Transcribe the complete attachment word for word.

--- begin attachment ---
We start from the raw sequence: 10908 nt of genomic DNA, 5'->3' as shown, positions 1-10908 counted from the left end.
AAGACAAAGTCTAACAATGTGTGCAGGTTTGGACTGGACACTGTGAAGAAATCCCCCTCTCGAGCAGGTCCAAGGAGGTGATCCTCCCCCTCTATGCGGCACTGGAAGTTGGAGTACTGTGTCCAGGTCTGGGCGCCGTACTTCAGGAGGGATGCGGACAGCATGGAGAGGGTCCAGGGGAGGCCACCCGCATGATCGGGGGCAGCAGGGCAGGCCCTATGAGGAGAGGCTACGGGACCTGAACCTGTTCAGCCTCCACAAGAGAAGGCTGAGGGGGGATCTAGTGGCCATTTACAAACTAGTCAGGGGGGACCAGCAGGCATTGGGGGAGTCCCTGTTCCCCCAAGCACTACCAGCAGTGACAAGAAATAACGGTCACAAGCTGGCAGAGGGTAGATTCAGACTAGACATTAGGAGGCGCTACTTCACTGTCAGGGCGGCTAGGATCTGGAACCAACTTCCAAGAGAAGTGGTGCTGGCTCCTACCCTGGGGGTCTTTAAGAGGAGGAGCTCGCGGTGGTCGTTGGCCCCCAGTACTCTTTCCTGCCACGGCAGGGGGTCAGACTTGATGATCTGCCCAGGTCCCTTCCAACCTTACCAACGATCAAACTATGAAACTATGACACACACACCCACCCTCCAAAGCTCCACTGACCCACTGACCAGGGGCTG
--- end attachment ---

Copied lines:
We start from the raw sequence: 10908 nt of genomic DNA, 5'->3' as shown, positions 1-10908 counted from the left end.
AAGACAAAGTCTAACAATGTGTGCAGGTTTGGACTGGACACTGTGAAGAAATCCCCCTCTCGAGCAGGTCCAAGGAGGTGATCCTCCCCCTCTATGCGGCACTGGAAGTTGGAGTACTGTGTCCAGGTCTGGGCGCCGTACTTCAGGAGGGATGCGGACAGCATGGAGAGGGTCCAGGGGAGGCCACCCGCATGATCGGGGGCAGCAGGGCAGGCCCTATGAGGAGAGGCTACGGGACCTGAACCTGTTCAGCCTCCACAAGAGAAGGCTGAGGGGGGATCTAGTGGCCATTTACAAACTAGTCAGGGGGGACCAGCAGGCATTGGGGGAGTCCCTGTTCCCCCAAGCACTACCAGCAGTGACAAGAAATAACGGTCACAAGCTGGCAGAGGGTAGATTCAGACTAGACATTAGGAGGCGCTACTTCACTGTCAGGGCGGCTAGGATCTGGAACCAACTTCCAAGAGAAGTGGTGCTGGCTCCTACCCTGGGGGTCTTTAAGAGGAGGAGCTCGCGGTGGTCGTTGGCCCCCAGTACTCTTTCCTGCCACGGCAGGGGGTCAGACTTGATGATCTGCCCAGGTCCCTTCCAACCTTACCAACGATCAAACTATGAAACTATGACACACACACCCACCCTCCAAAGCTCCACTGACCCACTGACCAGGGGCTG